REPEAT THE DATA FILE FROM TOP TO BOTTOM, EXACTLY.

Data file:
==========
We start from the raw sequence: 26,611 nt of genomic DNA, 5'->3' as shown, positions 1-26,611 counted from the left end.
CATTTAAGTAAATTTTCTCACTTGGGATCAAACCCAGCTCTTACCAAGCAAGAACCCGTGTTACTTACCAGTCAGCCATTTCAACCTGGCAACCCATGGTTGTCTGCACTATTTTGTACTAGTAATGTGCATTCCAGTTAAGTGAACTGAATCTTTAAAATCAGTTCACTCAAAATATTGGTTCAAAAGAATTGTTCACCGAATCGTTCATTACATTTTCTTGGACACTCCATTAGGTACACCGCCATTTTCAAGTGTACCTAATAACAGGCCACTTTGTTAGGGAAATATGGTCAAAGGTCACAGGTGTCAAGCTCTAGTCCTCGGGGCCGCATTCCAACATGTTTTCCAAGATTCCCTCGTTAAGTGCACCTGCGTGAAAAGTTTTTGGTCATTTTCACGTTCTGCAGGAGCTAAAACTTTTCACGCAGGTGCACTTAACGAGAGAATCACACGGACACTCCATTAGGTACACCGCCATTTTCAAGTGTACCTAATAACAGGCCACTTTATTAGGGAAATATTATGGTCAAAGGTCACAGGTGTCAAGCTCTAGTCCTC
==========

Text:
We start from the raw sequence: 26,611 nt of genomic DNA, 5'->3' as shown, positions 1-26,611 counted from the left end.
CATTTAAGTAAATTTTCTCACTTGGGATCAAACCCAGCTCTTACCAAGCAAGAACCCGTGTTACTTACCAGTCAGCCATTTCAACCTGGCAACCCATGGTTGTCTGCACTATTTTGTACTAGTAATGTGCATTCCAGTTAAGTGAACTGAATCTTTAAAATCAGTTCACTCAAAATATTGGTTCAAAAGAATTGTTCACCGAATCGTTCATTACATTTTCTTGGACACTCCATTAGGTACACCGCCATTTTCAAGTGTACCTAATAACAGGCCACTTTGTTAGGGAAATATGGTCAAAGGTCACAGGTGTCAAGCTCTAGTCCTCGGGGCCGCATTCCAACATGTTTTCCAAGATTCCCTCGTTAAGTGCACCTGCGTGAAAAGTTTTTGGTCATTTTCACGTTCTGCAGGAGCTAAAACTTTTCACGCAGGTGCACTTAACGAGAGAATCACACGGACACTCCATTAGGTACACCGCCATTTTCAAGTGTACCTAATAACAGGCCACTTTATTAGGGAAATATTATGGTCAAAGGTCACAGGTGTCAAGCTCTAGTCCTC